Agree 100% that both spouses need to be in the loop in case one passes.
And hopefully, when one goes first, they have made plans financially for the impact (costs will likely go down but income might as well.)
Scammers are all around, but the elderly seem to be especially vulnerable to them.
Some thoughts from the book:
Financial crooks generally target older Americans. Older Americans usually have enough money to entice the crooks, and they’re more vulnerable than younger people.
Studies show that people generally are more optimistic and trusting as they age, making them susceptible to fraudulent pitches. Others have reduced cognitive functions, so they don’t make decisions as well as they used to. Realize you’re more of a target for fraud and establish safeguards.
It’s a sad state to live in, but you have to be on your guard with almost everyone these days.
7. Second Homes
Hahaha. Our old friend the second home makes another appearance.
The summary of this issue:
Classic retirement goals often include becoming a “snowbird” or having a vacation home. Too many people, however, don’t understand the full financial burdens of these goals. A classic mistake is not to factor in the periodic repairs and maintenance required of the second home. These expenses mount as the home gets older and become significant in retirement when incomes are likely to be lower and finances are less flexible.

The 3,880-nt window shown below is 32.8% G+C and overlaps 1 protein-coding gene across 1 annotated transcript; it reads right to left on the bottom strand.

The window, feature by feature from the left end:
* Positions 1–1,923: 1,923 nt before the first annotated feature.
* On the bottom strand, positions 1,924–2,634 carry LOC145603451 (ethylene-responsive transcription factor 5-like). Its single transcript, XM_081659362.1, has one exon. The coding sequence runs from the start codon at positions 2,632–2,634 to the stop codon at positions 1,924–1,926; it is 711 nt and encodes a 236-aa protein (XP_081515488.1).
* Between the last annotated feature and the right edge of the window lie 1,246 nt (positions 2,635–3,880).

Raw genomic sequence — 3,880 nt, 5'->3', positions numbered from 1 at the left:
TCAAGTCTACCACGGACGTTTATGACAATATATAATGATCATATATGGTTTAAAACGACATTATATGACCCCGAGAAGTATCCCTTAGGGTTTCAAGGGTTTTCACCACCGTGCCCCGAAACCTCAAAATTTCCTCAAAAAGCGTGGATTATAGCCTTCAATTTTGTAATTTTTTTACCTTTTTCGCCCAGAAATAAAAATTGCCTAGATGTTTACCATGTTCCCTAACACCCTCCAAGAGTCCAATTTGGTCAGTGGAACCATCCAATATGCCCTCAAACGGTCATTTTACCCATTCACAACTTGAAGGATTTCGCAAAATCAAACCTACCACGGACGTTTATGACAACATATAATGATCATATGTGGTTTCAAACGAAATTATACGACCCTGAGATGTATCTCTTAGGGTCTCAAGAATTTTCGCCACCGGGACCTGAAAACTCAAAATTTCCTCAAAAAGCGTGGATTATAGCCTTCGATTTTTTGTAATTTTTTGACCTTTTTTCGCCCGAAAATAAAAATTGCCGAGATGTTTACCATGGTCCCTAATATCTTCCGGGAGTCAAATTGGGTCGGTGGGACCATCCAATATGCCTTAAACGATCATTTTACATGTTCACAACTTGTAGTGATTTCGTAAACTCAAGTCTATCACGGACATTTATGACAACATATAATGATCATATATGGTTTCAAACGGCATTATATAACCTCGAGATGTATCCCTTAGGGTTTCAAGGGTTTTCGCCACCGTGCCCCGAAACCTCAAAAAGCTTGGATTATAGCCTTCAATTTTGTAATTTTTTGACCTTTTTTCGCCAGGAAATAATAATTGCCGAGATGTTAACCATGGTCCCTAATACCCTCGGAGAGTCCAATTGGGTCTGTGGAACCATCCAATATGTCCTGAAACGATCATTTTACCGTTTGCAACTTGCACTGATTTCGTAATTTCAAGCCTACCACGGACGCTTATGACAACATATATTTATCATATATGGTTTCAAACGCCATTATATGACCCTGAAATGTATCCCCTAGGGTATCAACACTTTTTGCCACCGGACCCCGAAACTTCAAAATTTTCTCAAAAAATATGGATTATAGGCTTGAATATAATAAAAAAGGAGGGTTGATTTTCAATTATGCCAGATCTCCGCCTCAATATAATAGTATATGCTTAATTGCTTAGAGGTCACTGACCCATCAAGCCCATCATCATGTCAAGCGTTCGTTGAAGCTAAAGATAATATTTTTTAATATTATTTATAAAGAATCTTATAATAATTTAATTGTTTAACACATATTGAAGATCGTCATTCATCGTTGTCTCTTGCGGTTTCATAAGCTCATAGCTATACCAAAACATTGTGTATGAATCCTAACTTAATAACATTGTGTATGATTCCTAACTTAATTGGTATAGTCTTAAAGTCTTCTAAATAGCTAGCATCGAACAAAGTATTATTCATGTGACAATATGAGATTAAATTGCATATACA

Is the answer to rent instead of buy? Seems like a good option to me (if all goes well, I’ll be testing this option out this coming winter).
8. New Businesses
And we have yet another old friend.
The specifics here:
People with successful careers often consider starting businesses in retirement to stay busy. Before traveling this road, be aware of the high potential for failure and the loss of capital. A retirement business should use only capital that isn’t needed to maintain the planned standard of living.
I personally like a side hustle that’s started and developed prior to retirement. We’ll get into that subject a bit later.
For now, that ends the introduction.
To read more, see what the book has to say about threats to income and controlling spending.